Foldable keyboard is actually a powerful pocket PC that just needs a screen

Small-form computers are becoming quite the fad these days, and not just the mini PCs that sit on our desks or hidden behind monitors. There are, of course, handheld gaming PCs like the Steam Deck and ASUS ROG Ally X that are full-fledged computers in their own right. Even the latter, however, might have some trouble being called portable because of their large sizes, at least compared to the sleek and thin Nintendo Switch. There are compromises to be made, however, the smaller you want the device to become, but this rather intriguing design eschews the part that you least expect. Masquerading as a thick and hefty foldable keyboard, this literal pocket PC will let you work or even play anywhere, as long as you have a monitor with you as well.

Designer: Linglong

It’s pretty amazing how far computing technology has gone when it comes to minimizing the space taken up by components. Handheld gaming PCs, for example, have hardware that you’d normally only find in gaming laptops from a few years back. Despite that, there’s no escaping the laws of physics, especially if you have to make room for things like a small display and controls. But if all you really want is a computer you can take with you anywhere, then this foldable keyboard PC is probably the way to go.

It’s small enough to fit in your back pocket, presuming you have very large pockets or don’t mind having a large bulge on your behind. It looks like and behaves like those typical single-fold foldable keyboards, except it’s quite thick and heavy in comparison. There’s a reason for that, of course, and that’s because it’s hiding an almost complete PC package, processor, memory, and even battery. All that’s missing is a screen.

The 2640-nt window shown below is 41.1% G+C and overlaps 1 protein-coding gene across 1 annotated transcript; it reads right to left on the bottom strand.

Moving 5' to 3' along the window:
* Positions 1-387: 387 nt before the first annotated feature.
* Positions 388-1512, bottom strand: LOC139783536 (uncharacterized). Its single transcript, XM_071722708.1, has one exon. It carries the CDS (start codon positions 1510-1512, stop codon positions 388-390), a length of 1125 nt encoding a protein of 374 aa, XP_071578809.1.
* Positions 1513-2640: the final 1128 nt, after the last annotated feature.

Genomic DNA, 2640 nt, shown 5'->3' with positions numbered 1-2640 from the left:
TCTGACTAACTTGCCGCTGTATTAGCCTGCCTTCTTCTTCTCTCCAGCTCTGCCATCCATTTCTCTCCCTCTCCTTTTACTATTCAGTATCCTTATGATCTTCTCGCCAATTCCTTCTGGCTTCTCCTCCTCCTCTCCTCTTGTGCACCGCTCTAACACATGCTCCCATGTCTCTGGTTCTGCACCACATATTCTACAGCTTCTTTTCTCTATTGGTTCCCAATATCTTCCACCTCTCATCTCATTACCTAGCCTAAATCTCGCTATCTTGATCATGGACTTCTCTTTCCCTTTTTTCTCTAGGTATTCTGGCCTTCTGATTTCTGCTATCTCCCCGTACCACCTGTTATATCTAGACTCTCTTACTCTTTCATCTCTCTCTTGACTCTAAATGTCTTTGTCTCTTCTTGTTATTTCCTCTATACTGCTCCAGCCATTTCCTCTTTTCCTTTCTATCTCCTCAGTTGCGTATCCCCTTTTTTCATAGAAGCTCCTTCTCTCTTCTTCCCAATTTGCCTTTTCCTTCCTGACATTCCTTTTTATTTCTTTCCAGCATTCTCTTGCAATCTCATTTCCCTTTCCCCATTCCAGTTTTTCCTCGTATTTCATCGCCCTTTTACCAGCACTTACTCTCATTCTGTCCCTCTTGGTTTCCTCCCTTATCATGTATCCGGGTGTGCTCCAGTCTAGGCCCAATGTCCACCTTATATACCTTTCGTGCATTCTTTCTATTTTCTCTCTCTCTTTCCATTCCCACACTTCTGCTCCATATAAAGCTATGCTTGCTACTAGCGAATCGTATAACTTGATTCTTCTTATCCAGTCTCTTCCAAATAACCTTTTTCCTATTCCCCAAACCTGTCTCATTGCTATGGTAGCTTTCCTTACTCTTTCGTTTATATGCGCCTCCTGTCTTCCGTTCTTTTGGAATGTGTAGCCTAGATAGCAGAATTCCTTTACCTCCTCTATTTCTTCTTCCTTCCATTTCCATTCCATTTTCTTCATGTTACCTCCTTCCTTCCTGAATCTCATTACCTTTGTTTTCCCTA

It runs on an AMD Ryzen 7 8840U processor, the very same chip used by powerful gaming handhelds, with up to 32GB of RAM and 1TB of storage. These pieces fit inside one half of the keyboard, along with a fan and cooling system to keep the tiny computer running smoothly without burning up. The other half houses a 60W battery, advertised to run for up to 10 hours of light computing, presuming you don’t have a screen attached.

Unless you’re some kind of technomancer, you will, of course, want to connect it to a display, but that’s where the fun starts as well. That display doesn’t have to be a traditional traditional monitor after all. It could be a portable monitor, a pen display, or, better yet, smart glasses like the Xreal Airs. With a tiny touchpad and the built-in battery, this could very well be the perfect setup for these XR glasses, though the limited availability of this China-only device will have some probably just dreaming of better days.